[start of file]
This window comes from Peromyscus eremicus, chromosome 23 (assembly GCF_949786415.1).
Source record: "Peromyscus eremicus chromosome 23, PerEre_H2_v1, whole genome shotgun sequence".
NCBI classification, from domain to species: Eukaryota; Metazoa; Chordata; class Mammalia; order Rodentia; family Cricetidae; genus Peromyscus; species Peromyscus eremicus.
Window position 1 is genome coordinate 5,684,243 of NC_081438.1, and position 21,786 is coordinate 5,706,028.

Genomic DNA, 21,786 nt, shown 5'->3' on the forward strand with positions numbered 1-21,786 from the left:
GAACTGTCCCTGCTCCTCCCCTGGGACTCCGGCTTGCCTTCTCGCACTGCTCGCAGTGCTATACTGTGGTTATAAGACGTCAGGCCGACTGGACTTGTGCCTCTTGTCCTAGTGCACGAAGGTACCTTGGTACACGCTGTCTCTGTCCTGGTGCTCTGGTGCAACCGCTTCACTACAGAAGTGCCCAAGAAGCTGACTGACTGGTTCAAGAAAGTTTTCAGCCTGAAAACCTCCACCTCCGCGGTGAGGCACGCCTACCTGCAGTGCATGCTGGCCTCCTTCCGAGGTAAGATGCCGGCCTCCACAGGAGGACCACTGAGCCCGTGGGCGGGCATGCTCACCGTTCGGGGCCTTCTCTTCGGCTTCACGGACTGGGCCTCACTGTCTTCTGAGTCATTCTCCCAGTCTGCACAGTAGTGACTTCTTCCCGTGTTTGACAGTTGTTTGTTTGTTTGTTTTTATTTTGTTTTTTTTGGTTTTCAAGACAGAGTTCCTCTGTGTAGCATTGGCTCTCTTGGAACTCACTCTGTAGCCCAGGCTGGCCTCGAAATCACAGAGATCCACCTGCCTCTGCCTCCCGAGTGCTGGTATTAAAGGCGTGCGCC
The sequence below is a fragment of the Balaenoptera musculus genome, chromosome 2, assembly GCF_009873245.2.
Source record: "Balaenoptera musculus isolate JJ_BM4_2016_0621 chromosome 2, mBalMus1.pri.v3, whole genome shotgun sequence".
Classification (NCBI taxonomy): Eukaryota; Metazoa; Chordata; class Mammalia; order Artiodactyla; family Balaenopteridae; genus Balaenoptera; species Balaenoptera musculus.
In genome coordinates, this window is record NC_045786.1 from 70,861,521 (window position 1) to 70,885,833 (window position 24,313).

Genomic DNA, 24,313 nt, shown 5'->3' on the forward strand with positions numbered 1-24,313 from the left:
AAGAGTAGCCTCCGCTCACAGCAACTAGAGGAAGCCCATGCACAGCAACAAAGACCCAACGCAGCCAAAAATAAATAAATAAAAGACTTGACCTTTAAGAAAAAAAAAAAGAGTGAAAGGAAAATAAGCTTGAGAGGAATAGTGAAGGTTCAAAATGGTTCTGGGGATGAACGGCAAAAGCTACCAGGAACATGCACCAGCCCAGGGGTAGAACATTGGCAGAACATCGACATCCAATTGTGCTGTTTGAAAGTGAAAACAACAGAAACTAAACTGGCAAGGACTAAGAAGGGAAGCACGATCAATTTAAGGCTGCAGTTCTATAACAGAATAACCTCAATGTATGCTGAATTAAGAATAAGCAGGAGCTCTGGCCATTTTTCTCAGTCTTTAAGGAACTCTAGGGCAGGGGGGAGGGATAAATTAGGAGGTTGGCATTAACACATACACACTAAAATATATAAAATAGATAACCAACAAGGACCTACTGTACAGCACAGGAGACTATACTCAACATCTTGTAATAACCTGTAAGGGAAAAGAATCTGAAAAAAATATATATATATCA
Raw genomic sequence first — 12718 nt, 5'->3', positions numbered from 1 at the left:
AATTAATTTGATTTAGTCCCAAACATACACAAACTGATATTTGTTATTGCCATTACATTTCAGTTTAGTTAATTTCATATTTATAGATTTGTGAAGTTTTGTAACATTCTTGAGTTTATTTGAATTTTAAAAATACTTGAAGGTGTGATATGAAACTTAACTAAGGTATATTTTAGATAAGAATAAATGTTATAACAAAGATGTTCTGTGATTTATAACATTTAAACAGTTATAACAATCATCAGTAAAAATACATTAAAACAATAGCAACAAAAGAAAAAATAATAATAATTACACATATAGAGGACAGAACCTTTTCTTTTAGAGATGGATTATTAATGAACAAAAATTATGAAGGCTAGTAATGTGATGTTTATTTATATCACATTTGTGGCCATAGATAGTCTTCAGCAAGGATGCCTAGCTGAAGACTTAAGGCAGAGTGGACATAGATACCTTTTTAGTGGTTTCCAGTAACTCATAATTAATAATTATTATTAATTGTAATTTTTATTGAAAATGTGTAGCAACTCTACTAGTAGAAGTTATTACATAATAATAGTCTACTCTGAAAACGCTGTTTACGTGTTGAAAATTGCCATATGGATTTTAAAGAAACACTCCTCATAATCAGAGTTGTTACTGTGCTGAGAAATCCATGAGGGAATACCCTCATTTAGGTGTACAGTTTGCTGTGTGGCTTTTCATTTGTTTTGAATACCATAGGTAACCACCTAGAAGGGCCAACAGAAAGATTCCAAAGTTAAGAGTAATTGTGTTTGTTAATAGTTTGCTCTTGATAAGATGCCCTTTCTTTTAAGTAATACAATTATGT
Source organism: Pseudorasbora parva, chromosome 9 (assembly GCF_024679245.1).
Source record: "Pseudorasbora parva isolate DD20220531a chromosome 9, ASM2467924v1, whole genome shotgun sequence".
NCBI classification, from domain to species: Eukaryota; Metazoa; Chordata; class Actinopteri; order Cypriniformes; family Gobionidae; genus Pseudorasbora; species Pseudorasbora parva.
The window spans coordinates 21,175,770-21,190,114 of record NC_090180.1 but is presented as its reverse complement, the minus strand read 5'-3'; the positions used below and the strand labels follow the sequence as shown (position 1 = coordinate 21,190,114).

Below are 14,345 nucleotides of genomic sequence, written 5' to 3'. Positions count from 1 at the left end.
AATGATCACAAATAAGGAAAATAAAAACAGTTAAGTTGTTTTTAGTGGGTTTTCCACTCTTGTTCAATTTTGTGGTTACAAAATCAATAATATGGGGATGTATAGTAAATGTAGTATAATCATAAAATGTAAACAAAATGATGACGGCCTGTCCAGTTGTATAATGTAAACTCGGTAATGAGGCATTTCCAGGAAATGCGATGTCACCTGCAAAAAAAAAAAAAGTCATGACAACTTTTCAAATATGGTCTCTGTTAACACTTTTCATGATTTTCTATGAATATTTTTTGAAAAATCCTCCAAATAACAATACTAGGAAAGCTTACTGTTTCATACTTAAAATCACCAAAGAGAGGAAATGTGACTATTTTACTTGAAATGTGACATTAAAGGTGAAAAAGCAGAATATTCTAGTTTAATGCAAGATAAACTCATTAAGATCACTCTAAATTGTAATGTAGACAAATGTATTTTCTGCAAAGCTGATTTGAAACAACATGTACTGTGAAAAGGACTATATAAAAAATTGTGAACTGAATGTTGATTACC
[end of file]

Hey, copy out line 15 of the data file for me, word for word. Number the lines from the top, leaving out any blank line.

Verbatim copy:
Source organism: Pseudorasbora parva, chromosome 9 (assembly GCF_024679245.1).